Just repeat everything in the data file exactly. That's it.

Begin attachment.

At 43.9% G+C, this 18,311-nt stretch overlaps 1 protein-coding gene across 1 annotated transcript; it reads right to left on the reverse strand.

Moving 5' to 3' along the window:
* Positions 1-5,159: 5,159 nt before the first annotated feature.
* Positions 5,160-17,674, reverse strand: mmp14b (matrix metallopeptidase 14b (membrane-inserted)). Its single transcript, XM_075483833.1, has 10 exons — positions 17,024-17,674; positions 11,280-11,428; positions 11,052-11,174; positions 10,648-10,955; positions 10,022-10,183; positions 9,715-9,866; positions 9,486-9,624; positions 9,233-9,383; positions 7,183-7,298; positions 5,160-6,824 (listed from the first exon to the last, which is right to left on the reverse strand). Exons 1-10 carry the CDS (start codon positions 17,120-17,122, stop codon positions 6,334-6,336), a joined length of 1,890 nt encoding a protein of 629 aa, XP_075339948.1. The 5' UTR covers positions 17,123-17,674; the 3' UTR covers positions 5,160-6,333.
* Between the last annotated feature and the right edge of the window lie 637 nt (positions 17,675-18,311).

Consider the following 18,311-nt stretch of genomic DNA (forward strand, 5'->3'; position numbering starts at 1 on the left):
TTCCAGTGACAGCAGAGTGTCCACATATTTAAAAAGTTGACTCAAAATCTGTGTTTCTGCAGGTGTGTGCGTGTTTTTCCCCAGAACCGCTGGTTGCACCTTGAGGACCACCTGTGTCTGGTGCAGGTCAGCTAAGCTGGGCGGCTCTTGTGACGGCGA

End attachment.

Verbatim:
At 43.9% G+C, this 18,311-nt stretch overlaps 1 protein-coding gene across 1 annotated transcript; it reads right to left on the reverse strand.

Moving 5' to 3' along the window:
* Positions 1-5,159: 5,159 nt before the first annotated feature.
* Positions 5,160-17,674, reverse strand: mmp14b (matrix metallopeptidase 14b (membrane-inserted)). Its single transcript, XM_075483833.1, has 10 exons — positions 17,024-17,674; positions 11,280-11,428; positions 11,052-11,174; positions 10,648-10,955; positions 10,022-10,183; positions 9,715-9,866; positions 9,486-9,624; positions 9,233-9,383; positions 7,183-7,298; positions 5,160-6,824 (listed from the first exon to the last, which is right to left on the reverse strand). Exons 1-10 carry the CDS (start codon positions 17,120-17,122, stop codon positions 6,334-6,336), a joined length of 1,890 nt encoding a protein of 629 aa, XP_075339948.1. The 5' UTR covers positions 17,123-17,674; the 3' UTR covers positions 5,160-6,333.
* Between the last annotated feature and the right edge of the window lie 637 nt (positions 17,675-18,311).

Consider the following 18,311-nt stretch of genomic DNA (forward strand, 5'->3'; position numbering starts at 1 on the left):
TTCCAGTGACAGCAGAGTGTCCACATATTTAAAAAGTTGACTCAAAATCTGTGTTTCTGCAGGTGTGTGCGTGTTTTTCCCCAGAACCGCTGGTTGCACCTTGAGGACCACCTGTGTCTGGTGCAGGTCAGCTAAGCTGGGCGGCTCTTGTGACGGCGA